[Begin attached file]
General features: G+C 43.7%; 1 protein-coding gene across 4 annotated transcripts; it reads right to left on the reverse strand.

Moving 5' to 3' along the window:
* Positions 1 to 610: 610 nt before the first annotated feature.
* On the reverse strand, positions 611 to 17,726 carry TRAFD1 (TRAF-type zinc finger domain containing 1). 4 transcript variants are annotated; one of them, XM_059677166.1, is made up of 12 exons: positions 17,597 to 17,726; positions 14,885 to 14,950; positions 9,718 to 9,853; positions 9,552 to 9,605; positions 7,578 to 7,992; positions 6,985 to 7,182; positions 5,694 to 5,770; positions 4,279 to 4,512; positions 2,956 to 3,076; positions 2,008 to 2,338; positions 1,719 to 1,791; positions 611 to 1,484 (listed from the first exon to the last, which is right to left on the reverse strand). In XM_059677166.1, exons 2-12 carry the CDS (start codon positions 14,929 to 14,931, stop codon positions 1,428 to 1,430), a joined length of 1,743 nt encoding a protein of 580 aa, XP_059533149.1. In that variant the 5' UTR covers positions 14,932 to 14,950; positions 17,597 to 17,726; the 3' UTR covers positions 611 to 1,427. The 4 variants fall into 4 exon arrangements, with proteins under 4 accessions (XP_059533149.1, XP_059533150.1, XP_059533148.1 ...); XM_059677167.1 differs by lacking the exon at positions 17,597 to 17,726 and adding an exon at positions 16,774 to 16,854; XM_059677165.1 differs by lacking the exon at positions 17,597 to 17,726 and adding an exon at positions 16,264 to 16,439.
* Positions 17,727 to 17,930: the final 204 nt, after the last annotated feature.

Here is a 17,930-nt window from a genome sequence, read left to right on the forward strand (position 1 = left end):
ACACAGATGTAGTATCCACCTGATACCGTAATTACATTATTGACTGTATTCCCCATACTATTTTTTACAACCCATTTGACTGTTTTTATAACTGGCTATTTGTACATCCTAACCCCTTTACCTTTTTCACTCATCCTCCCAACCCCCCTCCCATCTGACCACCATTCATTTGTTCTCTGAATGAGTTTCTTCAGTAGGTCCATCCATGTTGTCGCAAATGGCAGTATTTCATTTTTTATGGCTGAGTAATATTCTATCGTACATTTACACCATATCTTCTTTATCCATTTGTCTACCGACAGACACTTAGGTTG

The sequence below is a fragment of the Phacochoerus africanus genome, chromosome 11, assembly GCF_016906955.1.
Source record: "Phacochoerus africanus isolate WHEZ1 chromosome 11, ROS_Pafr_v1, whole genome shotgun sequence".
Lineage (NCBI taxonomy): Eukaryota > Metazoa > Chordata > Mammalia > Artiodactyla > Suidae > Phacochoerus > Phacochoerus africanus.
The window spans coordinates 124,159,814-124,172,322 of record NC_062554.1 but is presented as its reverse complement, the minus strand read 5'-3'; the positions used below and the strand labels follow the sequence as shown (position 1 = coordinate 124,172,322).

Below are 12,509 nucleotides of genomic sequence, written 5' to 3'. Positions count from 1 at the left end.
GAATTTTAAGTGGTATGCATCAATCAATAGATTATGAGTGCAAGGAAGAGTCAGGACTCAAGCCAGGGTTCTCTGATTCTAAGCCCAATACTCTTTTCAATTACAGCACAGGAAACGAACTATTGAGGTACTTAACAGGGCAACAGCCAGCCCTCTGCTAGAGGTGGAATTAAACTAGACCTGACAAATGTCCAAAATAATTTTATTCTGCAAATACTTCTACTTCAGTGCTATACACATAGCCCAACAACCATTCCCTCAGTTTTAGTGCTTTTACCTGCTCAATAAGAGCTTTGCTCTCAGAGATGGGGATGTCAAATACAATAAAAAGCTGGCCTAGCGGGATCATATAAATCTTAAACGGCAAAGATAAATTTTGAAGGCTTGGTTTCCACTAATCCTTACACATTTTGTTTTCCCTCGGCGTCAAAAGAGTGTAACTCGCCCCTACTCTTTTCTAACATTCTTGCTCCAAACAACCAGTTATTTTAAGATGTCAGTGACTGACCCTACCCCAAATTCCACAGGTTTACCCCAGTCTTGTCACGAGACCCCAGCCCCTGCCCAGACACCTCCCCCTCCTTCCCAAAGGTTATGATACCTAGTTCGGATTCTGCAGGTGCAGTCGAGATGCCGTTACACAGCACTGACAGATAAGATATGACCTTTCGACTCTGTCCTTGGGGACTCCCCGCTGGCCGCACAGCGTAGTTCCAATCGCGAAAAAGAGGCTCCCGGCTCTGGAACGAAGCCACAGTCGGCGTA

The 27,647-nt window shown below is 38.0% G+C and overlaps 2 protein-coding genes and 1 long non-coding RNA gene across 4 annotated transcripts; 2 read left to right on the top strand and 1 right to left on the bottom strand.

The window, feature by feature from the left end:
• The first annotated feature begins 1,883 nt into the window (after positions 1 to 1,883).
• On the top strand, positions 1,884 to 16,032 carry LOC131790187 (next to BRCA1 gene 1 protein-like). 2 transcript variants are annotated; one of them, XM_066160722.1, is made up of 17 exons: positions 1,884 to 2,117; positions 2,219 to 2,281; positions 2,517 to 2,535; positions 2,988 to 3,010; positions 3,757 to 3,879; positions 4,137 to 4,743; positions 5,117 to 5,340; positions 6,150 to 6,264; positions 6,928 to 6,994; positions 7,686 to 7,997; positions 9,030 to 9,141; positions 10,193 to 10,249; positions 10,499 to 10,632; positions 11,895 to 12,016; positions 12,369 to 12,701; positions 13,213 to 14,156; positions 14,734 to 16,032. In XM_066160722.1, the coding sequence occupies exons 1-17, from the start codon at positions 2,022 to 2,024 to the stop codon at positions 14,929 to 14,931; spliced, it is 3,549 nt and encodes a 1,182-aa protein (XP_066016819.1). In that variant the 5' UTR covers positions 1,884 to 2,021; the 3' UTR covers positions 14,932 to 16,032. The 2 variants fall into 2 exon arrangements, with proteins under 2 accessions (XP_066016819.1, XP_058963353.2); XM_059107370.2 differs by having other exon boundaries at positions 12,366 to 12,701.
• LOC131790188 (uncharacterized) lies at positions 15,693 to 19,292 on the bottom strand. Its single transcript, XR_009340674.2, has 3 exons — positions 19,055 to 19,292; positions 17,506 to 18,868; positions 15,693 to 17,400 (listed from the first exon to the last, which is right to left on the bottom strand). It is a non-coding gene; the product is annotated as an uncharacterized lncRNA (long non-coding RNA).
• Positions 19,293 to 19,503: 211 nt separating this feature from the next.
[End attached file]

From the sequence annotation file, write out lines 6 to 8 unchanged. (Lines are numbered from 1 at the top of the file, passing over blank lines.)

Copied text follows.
Here is a 17,930-nt window from a genome sequence, read left to right on the forward strand (position 1 = left end):
ACACAGATGTAGTATCCACCTGATACCGTAATTACATTATTGACTGTATTCCCCATACTATTTTTTACAACCCATTTGACTGTTTTTATAACTGGCTATTTGTACATCCTAACCCCTTTACCTTTTTCACTCATCCTCCCAACCCCCCTCCCATCTGACCACCATTCATTTGTTCTCTGAATGAGTTTCTTCAGTAGGTCCATCCATGTTGTCGCAAATGGCAGTATTTCATTTTTTATGGCTGAGTAATATTCTATCGTACATTTACACCATATCTTCTTTATCCATTTGTCTACCGACAGACACTTAGGTTG

The sequence below is a fragment of the Phacochoerus africanus genome, chromosome 11, assembly GCF_016906955.1.